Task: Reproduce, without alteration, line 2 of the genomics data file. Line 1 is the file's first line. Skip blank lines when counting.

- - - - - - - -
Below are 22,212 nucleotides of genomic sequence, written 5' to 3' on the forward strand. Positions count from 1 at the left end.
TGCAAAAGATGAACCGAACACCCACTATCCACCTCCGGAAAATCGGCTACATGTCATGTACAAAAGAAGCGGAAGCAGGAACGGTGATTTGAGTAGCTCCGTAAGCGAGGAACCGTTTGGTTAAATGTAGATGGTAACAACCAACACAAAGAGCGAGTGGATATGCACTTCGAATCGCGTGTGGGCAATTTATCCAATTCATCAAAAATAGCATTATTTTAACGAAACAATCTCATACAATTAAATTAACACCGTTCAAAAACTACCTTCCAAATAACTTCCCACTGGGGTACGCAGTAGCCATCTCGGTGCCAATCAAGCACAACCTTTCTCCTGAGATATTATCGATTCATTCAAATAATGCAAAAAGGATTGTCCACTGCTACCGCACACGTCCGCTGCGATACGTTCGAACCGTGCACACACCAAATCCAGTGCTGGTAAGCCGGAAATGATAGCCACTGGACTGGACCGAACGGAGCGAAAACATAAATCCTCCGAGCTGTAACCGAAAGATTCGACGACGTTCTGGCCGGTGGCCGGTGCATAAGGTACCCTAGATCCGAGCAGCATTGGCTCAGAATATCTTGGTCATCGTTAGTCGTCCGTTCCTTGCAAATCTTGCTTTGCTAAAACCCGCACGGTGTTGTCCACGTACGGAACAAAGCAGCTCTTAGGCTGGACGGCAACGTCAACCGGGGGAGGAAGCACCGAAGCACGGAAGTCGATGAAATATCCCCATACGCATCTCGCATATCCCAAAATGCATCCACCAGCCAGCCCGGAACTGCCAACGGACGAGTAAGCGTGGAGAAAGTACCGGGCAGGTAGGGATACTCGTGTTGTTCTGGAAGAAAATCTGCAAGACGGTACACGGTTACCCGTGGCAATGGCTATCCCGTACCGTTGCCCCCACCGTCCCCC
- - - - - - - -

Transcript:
TGCAAAAGATGAACCGAACACCCACTATCCACCTCCGGAAAATCGGCTACATGTCATGTACAAAAGAAGCGGAAGCAGGAACGGTGATTTGAGTAGCTCCGTAAGCGAGGAACCGTTTGGTTAAATGTAGATGGTAACAACCAACACAAAGAGCGAGTGGATATGCACTTCGAATCGCGTGTGGGCAATTTATCCAATTCATCAAAAATAGCATTATTTTAACGAAACAATCTCATACAATTAAATTAACACCGTTCAAAAACTACCTTCCAAATAACTTCCCACTGGGGTACGCAGTAGCCATCTCGGTGCCAATCAAGCACAACCTTTCTCCTGAGATATTATCGATTCATTCAAATAATGCAAAAAGGATTGTCCACTGCTACCGCACACGTCCGCTGCGATACGTTCGAACCGTGCACACACCAAATCCAGTGCTGGTAAGCCGGAAATGATAGCCACTGGACTGGACCGAACGGAGCGAAAACATAAATCCTCCGAGCTGTAACCGAAAGATTCGACGACGTTCTGGCCGGTGGCCGGTGCATAAGGTACCCTAGATCCGAGCAGCATTGGCTCAGAATATCTTGGTCATCGTTAGTCGTCCGTTCCTTGCAAATCTTGCTTTGCTAAAACCCGCACGGTGTTGTCCACGTACGGAACAAAGCAGCTCTTAGGCTGGACGGCAACGTCAACCGGGGGAGGAAGCACCGAAGCACGGAAGTCGATGAAATATCCCCATACGCATCTCGCATATCCCAAAATGCATCCACCAGCCAGCCCGGAACTGCCAACGGACGAGTAAGCGTGGAGAAAGTACCGGGCAGGTAGGGATACTCGTGTTGTTCTGGAAGAAAATCTGCAAGACGGTACACGGTTACCCGTGGCAATGGCTATCCCGTACCGTTGCCCCCACCGTCCCCC